Guardini on John the Baptist

Romano Guardini has an interesting gloss on the life of John the Baptist in his masterpiece, The Lord. When in prison, John sent a messenger to Jesus with the question “Art thou he who is to come, or shall we look for another?” (Mt 11:3) Jesus asked the messenger to “report to John what you have seen and heard: the blind see, the lame walk, the lepers are cleansed . . . etc.” Then he  adds “And blessed is he who is not scandalized in me.”
Guardini has us consider the situation of the Baptist: “He lies in prison, a powerless victim of wretched paltriness and fully aware of the death threatening him from Herodias’ hatred. Must not the knowledge of his own greatness have revolted against the apparent senselessness of it all? Surely his darkest hour came then, and with them danger of rebellion and doubt. Can he who allows such things to happen to his servants really be the Messiah.” (p. 29)
And in light of his death, Guardini adds “The greatest of all prophets, the greatest of all mankind, destroyed by the hatred of a sinful woman and the weakness of a degenerate little tyrant!” (27) I ask, what “man born of woman” would not cry out at such injustice; truth is a weak reed against the arbitrary monsters of the thrones. Must one begin to burn with anger when the unrighteous appear so secure in their abode? (“who warned you to flee from the wrath to come?”).
Is this why John needed the gentle warning from Jesus concerning scandal?
Guardini reminds us that the prophets are “Nothing in themselves, they are mere instruments of the force that rules them, parts in the mystery of that active divine guidance operating within the nation. John is one of these, the last of the line.” But the line of prophets were always subjected to a height and a depth: “Now they are elevated to the summits of power and illumination, now flung back into impotency and darkness, according to the Spirit’s will. One moment they are filled with superhuman greatness; the next they are humbled below the measure of human respect.” (22)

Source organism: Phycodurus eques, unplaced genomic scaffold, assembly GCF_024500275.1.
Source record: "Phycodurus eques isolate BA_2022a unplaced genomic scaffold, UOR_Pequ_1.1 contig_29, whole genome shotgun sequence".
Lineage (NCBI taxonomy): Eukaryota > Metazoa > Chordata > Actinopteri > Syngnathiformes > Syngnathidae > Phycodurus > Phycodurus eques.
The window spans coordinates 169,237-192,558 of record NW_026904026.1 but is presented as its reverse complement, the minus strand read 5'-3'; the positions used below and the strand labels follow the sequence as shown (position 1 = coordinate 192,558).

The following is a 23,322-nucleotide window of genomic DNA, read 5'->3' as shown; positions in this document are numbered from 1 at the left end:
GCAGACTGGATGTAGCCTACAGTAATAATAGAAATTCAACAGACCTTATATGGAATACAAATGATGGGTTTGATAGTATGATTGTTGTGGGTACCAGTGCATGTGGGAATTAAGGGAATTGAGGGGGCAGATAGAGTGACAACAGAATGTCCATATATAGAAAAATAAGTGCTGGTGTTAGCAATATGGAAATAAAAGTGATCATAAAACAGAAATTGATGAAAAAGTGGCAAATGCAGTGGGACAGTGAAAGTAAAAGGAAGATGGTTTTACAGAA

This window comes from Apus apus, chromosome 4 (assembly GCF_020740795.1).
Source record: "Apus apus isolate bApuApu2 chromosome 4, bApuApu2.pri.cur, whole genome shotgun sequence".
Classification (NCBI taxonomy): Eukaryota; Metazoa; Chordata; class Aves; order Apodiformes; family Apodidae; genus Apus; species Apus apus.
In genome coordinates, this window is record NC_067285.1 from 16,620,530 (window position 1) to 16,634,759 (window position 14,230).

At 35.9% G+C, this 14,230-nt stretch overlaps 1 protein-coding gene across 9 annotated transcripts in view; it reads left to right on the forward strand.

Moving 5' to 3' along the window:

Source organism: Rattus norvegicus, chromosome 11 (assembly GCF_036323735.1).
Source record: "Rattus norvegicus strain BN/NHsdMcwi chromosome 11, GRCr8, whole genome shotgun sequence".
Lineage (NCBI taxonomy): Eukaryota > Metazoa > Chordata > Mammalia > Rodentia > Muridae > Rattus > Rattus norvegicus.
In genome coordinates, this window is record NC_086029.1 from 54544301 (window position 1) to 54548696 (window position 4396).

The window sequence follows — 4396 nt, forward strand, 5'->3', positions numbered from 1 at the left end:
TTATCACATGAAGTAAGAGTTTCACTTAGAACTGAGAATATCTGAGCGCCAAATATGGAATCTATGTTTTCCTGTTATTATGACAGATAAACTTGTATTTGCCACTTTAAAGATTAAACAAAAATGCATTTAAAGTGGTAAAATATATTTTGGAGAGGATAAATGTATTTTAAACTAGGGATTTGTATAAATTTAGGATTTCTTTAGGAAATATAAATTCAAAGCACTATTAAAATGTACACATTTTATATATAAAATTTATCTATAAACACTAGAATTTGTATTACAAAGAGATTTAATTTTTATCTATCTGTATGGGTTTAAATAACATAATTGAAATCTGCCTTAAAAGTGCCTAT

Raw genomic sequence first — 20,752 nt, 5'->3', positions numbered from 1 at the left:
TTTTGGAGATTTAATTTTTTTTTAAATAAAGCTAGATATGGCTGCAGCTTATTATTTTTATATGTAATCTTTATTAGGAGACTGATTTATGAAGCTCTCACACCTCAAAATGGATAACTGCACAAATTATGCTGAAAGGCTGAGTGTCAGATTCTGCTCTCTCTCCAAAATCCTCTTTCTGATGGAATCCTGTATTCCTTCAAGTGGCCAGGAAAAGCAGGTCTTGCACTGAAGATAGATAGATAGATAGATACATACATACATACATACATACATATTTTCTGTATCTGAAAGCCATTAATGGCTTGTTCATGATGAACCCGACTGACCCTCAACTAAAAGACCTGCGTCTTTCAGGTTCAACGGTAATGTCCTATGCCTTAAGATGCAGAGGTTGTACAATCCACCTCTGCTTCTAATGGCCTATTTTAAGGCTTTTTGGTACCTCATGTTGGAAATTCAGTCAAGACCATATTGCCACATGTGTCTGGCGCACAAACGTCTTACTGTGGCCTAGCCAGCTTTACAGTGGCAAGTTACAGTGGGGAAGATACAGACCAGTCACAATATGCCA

Guardini says, do not imagine that the illumination of a prophet is a fixed thing, “as though he had only to behold, once, in order to know without wavering forever after . . .  in reality even a prophet’s life is shaken by all storms and saddled with all weakness.”
“Can he who allows such things to happen to his servants really be the Messiah?”
This is why Jesus would say to John to take no scandal. “Into the depths of John’s lowest hour then would Jesus’ word have been spoken: ‘Blessed is he who is not scandalized in me.’ The Lord knows his herald; knows his need. The message sent by the mouth of his uncomprehending disciples into the darkness of the dungeon is a divine message. John understood.”
Recall that he would later tell his own disciples “If they persecuted me, they will also persecute you.” In Crossing the Threshold of Hope, Pope John Paul II picks up on this theme of “the profound realism which inspired Jesus in dealing with His apostles. He did not prepare for them for easy success. He spoke clearly, He spoke of the persecutions that awaited those who would believe in Him.” (“A Minority by the Year 2000?”, p. 103) Pope John Paul II continues — the Gospel does not promise easy success or a comfortable life; it makes great demands, but it is a great promise. A promise that is a paradox — to find life one must lose life. The promise of victory through faith.
“The least in the Kingdom is greater than he.” We are greater because we have heard the witnesses to the victory of Easter — the women at the tomb, Peter and John who raced to the tomb, the disciples at Emmaus, the apostles in the upper room; and yet, and yet we are still scandalized at the demands of the Gospel, at the stark wood of the cross. So I think what special grace was given to John the Baptist in the jail cell to have understood and to have hailed the Lamb from afar. And grace awaits us this Lent to follow Jesus to Jerusalem and perhaps understand this once that the Son of man must suffer . . .

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